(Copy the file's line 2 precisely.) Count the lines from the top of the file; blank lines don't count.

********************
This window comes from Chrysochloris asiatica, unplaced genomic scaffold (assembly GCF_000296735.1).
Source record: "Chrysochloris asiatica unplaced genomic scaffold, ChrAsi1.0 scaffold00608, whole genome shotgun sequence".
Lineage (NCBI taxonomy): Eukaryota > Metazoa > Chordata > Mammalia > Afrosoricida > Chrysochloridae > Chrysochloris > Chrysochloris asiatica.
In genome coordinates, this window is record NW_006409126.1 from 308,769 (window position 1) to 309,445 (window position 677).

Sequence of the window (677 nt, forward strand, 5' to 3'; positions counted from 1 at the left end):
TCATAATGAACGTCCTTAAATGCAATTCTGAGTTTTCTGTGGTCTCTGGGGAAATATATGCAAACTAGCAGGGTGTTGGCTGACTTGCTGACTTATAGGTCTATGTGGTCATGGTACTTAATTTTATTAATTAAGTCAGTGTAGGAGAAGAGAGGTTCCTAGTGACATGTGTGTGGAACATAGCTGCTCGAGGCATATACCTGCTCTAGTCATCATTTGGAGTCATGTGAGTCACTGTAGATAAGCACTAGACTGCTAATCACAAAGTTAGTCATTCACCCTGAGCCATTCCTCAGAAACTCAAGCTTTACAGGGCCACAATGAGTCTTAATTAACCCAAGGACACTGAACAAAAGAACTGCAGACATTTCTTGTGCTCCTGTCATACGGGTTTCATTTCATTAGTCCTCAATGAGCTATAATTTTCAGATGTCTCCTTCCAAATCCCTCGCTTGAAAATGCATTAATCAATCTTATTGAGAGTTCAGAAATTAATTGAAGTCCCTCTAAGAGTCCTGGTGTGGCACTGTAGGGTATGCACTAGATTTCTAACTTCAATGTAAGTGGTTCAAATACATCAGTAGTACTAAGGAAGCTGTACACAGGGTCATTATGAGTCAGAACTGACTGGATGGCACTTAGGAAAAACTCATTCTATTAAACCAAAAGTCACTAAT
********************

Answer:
Source record: "Chrysochloris asiatica unplaced genomic scaffold, ChrAsi1.0 scaffold00608, whole genome shotgun sequence".